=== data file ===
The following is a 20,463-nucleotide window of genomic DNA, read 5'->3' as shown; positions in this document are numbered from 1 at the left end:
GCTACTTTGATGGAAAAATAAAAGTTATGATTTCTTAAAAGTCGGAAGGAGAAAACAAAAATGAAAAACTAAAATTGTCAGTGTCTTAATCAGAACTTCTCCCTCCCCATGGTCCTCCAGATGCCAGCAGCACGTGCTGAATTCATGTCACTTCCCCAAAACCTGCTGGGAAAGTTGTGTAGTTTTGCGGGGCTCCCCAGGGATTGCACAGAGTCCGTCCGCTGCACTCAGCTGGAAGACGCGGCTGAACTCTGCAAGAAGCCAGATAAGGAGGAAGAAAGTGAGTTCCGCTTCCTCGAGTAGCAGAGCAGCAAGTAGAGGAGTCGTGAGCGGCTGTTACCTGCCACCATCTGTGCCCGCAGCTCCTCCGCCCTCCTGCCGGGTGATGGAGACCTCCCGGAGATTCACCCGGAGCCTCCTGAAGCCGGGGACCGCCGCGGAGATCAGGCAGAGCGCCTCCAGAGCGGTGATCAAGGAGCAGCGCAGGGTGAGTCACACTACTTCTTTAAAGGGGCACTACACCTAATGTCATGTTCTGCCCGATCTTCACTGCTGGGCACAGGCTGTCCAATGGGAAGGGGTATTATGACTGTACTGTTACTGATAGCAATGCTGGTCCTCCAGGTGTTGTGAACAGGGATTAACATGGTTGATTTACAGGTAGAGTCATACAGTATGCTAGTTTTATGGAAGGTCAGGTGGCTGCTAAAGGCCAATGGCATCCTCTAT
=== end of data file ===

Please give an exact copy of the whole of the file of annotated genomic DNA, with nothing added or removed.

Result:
The following is a 20,463-nucleotide window of genomic DNA, read 5'->3' as shown; positions in this document are numbered from 1 at the left end:
GCTACTTTGATGGAAAAATAAAAGTTATGATTTCTTAAAAGTCGGAAGGAGAAAACAAAAATGAAAAACTAAAATTGTCAGTGTCTTAATCAGAACTTCTCCCTCCCCATGGTCCTCCAGATGCCAGCAGCACGTGCTGAATTCATGTCACTTCCCCAAAACCTGCTGGGAAAGTTGTGTAGTTTTGCGGGGCTCCCCAGGGATTGCACAGAGTCCGTCCGCTGCACTCAGCTGGAAGACGCGGCTGAACTCTGCAAGAAGCCAGATAAGGAGGAAGAAAGTGAGTTCCGCTTCCTCGAGTAGCAGAGCAGCAAGTAGAGGAGTCGTGAGCGGCTGTTACCTGCCACCATCTGTGCCCGCAGCTCCTCCGCCCTCCTGCCGGGTGATGGAGACCTCCCGGAGATTCACCCGGAGCCTCCTGAAGCCGGGGACCGCCGCGGAGATCAGGCAGAGCGCCTCCAGAGCGGTGATCAAGGAGCAGCGCAGGGTGAGTCACACTACTTCTTTAAAGGGGCACTACACCTAATGTCATGTTCTGCCCGATCTTCACTGCTGGGCACAGGCTGTCCAATGGGAAGGGGTATTATGACTGTACTGTTACTGATAGCAATGCTGGTCCTCCAGGTGTTGTGAACAGGGATTAACATGGTTGATTTACAGGTAGAGTCATACAGTATGCTAGTTTTATGGAAGGTCAGGTGGCTGCTAAAGGCCAATGGCATCCTCTAT